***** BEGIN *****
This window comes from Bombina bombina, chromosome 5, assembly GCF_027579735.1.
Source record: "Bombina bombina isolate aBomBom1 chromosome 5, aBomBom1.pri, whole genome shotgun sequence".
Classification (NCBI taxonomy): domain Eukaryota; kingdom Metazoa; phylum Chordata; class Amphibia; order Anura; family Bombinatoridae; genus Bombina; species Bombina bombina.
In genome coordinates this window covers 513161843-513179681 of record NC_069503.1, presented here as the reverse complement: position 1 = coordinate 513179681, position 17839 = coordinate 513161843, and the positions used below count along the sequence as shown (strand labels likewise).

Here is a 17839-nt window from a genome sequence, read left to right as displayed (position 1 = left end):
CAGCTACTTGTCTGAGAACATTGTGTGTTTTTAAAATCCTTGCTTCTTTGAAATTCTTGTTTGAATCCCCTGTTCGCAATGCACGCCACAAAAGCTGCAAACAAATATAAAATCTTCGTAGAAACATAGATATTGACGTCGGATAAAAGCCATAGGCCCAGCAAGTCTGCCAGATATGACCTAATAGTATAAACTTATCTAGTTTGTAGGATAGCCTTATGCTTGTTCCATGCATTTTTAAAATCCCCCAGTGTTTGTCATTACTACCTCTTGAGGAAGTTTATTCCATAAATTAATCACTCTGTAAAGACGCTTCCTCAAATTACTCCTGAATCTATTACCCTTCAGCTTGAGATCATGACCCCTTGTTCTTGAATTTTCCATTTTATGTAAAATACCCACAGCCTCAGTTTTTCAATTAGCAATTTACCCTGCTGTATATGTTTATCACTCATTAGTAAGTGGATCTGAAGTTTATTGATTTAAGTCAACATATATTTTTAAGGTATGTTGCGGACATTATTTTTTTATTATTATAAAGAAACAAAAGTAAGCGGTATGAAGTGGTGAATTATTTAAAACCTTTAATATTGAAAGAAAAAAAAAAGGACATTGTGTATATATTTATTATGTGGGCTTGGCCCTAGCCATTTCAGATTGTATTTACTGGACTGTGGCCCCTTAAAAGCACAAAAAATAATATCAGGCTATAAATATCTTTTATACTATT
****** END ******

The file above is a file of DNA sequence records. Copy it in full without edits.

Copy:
This window comes from Bombina bombina, chromosome 5, assembly GCF_027579735.1.
Source record: "Bombina bombina isolate aBomBom1 chromosome 5, aBomBom1.pri, whole genome shotgun sequence".
Classification (NCBI taxonomy): domain Eukaryota; kingdom Metazoa; phylum Chordata; class Amphibia; order Anura; family Bombinatoridae; genus Bombina; species Bombina bombina.
In genome coordinates this window covers 513161843-513179681 of record NC_069503.1, presented here as the reverse complement: position 1 = coordinate 513179681, position 17839 = coordinate 513161843, and the positions used below count along the sequence as shown (strand labels likewise).

Here is a 17839-nt window from a genome sequence, read left to right as displayed (position 1 = left end):
CAGCTACTTGTCTGAGAACATTGTGTGTTTTTAAAATCCTTGCTTCTTTGAAATTCTTGTTTGAATCCCCTGTTCGCAATGCACGCCACAAAAGCTGCAAACAAATATAAAATCTTCGTAGAAACATAGATATTGACGTCGGATAAAAGCCATAGGCCCAGCAAGTCTGCCAGATATGACCTAATAGTATAAACTTATCTAGTTTGTAGGATAGCCTTATGCTTGTTCCATGCATTTTTAAAATCCCCCAGTGTTTGTCATTACTACCTCTTGAGGAAGTTTATTCCATAAATTAATCACTCTGTAAAGACGCTTCCTCAAATTACTCCTGAATCTATTACCCTTCAGCTTGAGATCATGACCCCTTGTTCTTGAATTTTCCATTTTATGTAAAATACCCACAGCCTCAGTTTTTCAATTAGCAATTTACCCTGCTGTATATGTTTATCACTCATTAGTAAGTGGATCTGAAGTTTATTGATTTAAGTCAACATATATTTTTAAGGTATGTTGCGGACATTATTTTTTTATTATTATAAAGAAACAAAAGTAAGCGGTATGAAGTGGTGAATTATTTAAAACCTTTAATATTGAAAGAAAAAAAAAAGGACATTGTGTATATATTTATTATGTGGGCTTGGCCCTAGCCATTTCAGATTGTATTTACTGGACTGTGGCCCCTTAAAAGCACAAAAAATAATATCAGGCTATAAATATCTTTTATACTATT